Blog Post

Environmental Building News Asked to Put Its FSC Label on Hold

EBN has long been printed on recycled paper, and for the last two-plus years, since January 2006, we have noted in our newsletter that our paper is certified 100% post-consumer recycled content according to the standards of the Forest Stewardship Council (FSC) (as seen in this image at the bottom of the page). We have often written about FSC, and have noted the program's commitment to environmental values and prescriptive standards. But we just learned that we've crossed a line – a line called Chain of Custody (COC) certification. Katie Miller at FSC–US recently sent me an email in which she noted the following:
I have to point out... that your claims on printing on FSC-certified paper (found on pages 1 and 2) are actually in violation of our trademark. In order to print those claims, it must be printed by a printer with chain of custody certification, and they have to print their COC number with it (this allows us to actually make sure it is FSC certified paper). You can find a list of qualified printers here: If your printer is not listed, you can ask them to get the COC certification by contacting one of our certifiers: But in the meantime, we'll have to task you to remove the FSC claim from all further issues.
We contacted our printer, Prospect Park Press in West Chesterfield, New Hampshire, to find out if they were aware of the COC requirement. For them, it would mean quarantining FSC-certified paper in their warehouse so that it is not mixed or diluted, and so that any paper printed with an FSC label is printed on the actual paper that has earned that label. They told us that in practice, that is pretty easy for them to accomplish that. With all the different kinds of paper out there, and the needs of different customers, any good printer keep close tabs on its paper. Prospect Park said that it had already been working on the paperwork and the $3,000–$4,000 certification fee. In the meantime, we'll take the FSC mention off of EBN, starting with our March issue, although the FSC-certified paper won't change. EBN and BuildingGreen's other publications, including GreenSpec, have been longtime advocates for truth in labeling and accuracy in environmental claims. We've called out manufacturers who we didn't think were labeling their products fairly, while also discussing the challenges that companies face in complying with proliferating environmental requirements. This experience reinforced for us that with the nitty-gritty of environmental standards, one missed detail can make for an inaccurate claim, even when you have good intentions. COC certification of FSC products goes far beyond paper, of course, as anyone pursuing LEED certification for a project can tell you. In LEED, a building can earn a point for using 50% FSC-certified wood under MR Credit 7, and potentially an additional point for 95% usage. To earn the point, a project has to submit a list of items claimed as FSC certified, along with the manufacturer or vendor's COC number, which USGBC can use to audit a project's compliance with the credit.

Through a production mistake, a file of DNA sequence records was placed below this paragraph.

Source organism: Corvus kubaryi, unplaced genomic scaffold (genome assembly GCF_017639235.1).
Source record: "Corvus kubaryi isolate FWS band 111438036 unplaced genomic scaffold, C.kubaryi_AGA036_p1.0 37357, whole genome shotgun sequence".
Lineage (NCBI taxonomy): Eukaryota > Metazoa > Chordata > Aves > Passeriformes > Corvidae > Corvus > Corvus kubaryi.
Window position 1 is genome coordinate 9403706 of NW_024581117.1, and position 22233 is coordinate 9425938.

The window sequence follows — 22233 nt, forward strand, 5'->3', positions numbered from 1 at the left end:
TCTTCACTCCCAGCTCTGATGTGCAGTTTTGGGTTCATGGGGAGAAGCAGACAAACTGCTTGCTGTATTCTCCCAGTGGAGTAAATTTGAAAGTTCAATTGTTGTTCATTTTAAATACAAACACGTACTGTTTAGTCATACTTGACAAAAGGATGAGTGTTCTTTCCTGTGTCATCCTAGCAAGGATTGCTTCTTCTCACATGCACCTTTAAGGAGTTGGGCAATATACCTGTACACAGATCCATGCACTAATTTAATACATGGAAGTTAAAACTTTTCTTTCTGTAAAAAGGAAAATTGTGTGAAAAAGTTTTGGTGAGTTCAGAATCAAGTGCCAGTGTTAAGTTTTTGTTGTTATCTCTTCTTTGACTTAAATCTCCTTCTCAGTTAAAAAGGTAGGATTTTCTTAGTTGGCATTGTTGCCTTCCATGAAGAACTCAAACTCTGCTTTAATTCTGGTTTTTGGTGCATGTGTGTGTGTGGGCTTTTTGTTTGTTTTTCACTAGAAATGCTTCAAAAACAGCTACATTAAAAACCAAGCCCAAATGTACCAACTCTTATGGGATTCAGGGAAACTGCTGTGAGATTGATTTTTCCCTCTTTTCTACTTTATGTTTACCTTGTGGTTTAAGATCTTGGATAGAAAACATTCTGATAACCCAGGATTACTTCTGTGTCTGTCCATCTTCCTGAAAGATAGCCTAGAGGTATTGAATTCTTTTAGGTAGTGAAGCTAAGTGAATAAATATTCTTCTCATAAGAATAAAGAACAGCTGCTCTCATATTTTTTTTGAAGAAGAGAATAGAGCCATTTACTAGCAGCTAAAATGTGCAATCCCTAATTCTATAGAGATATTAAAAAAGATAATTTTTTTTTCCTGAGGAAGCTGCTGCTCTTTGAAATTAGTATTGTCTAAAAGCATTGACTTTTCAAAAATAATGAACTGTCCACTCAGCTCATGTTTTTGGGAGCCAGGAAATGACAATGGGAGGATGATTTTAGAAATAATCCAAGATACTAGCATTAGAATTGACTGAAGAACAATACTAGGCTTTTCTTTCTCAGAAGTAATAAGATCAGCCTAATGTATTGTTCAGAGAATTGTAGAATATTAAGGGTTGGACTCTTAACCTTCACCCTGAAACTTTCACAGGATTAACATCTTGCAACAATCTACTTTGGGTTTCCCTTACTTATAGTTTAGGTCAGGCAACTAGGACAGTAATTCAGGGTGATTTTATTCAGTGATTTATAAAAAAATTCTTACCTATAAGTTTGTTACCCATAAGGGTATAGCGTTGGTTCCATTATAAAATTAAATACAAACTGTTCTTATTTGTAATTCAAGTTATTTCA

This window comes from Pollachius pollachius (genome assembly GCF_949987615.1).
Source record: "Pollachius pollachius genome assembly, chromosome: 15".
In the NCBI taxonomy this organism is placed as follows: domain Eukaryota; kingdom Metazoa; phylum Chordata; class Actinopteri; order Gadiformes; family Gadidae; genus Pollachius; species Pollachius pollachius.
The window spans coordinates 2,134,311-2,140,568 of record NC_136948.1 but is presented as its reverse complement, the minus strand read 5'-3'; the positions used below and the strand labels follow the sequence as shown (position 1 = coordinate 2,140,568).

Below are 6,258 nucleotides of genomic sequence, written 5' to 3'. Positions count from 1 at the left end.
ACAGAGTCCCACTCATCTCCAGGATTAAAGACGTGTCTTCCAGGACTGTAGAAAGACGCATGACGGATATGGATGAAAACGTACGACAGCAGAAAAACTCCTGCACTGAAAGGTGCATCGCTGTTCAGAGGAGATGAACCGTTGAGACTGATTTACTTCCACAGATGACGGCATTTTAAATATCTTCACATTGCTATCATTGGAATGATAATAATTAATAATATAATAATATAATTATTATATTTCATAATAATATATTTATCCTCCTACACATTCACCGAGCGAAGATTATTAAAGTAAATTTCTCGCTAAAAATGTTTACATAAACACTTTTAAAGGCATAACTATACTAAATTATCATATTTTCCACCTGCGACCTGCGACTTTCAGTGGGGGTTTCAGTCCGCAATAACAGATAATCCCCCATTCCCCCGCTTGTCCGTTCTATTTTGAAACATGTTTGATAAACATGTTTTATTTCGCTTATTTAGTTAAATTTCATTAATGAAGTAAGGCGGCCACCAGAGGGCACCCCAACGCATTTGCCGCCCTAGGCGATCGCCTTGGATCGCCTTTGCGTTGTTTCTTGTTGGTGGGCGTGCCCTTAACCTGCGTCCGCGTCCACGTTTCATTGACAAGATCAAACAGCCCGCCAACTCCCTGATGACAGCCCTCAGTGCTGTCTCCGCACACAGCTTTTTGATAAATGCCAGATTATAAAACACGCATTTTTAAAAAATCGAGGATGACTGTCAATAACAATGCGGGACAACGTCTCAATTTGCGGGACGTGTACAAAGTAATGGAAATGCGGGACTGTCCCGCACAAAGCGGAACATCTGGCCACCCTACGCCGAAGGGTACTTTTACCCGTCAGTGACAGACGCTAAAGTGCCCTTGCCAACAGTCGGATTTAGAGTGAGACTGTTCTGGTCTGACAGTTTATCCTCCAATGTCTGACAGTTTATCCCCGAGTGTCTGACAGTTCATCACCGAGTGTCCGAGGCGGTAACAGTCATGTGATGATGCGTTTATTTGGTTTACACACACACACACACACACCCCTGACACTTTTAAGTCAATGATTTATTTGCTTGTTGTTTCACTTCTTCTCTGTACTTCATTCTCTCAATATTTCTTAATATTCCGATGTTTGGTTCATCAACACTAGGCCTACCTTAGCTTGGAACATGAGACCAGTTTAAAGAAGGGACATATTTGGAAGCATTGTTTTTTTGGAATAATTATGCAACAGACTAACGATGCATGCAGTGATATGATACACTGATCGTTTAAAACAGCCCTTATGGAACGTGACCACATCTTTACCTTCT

Published February 8, 2008

(2008, February 8). Environmental Building News Asked to Put Its FSC Label on Hold. Retrieved from

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